This will force the video output in 60Hz mode from NTSC-4.43 to PAL60
Not one of those unfortunately. Model number is SCPH-5552.
 

Trimesh

Member
Jun 8, 2019
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Not one of those unfortunately. Model number is SCPH-5552.

Ah, in that case there is no simple hack you can do. Those older machines derived the color reference frequency from the master GPU clock crystal - and the PAL and NTSC variants used slightly different ones. The options are basically either providing an additional GPU clock that's at the right frequency for NTSC or providing a separate 4.43MHz clock source for the video encoder - both of which obviously require extra hardware.

If you can get hold of a later console then it might be worth trying that, since maybe your TV does support NTSC-4.43 (some multistandard VCRs output it back in the day).

For testing, it's best to use a SCPH-7502 or SCPH-9002 because the early production SCPH-7002s have the same PU-18 board in them as your SCPH-5552 and would exhibit the same issues (the later ones have a PU-20, which has the new oscillator arrangement and generates NTSC-4.43).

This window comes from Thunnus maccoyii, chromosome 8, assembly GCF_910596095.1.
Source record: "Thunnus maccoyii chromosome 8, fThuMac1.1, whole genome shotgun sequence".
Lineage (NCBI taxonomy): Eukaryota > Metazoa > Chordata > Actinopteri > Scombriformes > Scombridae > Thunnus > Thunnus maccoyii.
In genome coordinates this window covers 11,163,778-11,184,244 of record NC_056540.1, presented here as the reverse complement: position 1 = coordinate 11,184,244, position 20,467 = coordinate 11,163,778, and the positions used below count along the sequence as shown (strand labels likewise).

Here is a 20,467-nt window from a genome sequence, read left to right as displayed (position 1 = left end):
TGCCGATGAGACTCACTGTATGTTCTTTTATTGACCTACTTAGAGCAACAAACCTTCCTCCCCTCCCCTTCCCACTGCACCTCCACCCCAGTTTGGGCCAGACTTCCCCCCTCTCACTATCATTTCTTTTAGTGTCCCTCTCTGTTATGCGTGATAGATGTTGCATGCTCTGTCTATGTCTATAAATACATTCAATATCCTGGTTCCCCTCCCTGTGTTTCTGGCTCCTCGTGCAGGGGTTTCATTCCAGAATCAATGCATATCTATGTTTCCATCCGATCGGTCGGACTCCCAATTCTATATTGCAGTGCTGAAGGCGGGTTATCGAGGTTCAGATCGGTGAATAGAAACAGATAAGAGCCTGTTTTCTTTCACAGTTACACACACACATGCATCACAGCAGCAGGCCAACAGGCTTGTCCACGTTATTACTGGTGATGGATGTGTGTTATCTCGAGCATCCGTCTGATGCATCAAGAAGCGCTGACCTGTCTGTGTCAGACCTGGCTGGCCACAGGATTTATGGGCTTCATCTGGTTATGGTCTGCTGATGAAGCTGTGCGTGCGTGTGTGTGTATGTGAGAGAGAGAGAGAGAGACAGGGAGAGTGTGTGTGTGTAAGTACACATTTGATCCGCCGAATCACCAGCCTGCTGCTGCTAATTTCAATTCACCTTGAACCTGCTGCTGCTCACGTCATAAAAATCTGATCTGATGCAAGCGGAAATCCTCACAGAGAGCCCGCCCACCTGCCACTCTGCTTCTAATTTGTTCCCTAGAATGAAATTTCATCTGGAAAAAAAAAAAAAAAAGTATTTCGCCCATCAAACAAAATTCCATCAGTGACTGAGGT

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Alphagear

Member
Mar 13, 2018
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Ah, in that case there is no simple hack you can do. Those older machines derived the color reference frequency from the master GPU clock crystal - and the PAL and NTSC variants used slightly different ones. The options are basically either providing an additional GPU clock that's at the right frequency for NTSC or providing a separate 4.43MHz clock source for the video encoder - both of which obviously require extra hardware.

If you can get hold of a later console then it might be worth trying that, since maybe your TV does support NTSC-4.43 (some multistandard VCRs output it back in the day).

For testing, it's best to use a SCPH-7502 or SCPH-9002 because the early production SCPH-7002s have the same PU-18 board in them as your SCPH-5552 and would exhibit the same issues (the later ones have a PU-20, which has the new oscillator arrangement and generates NTSC-4.43).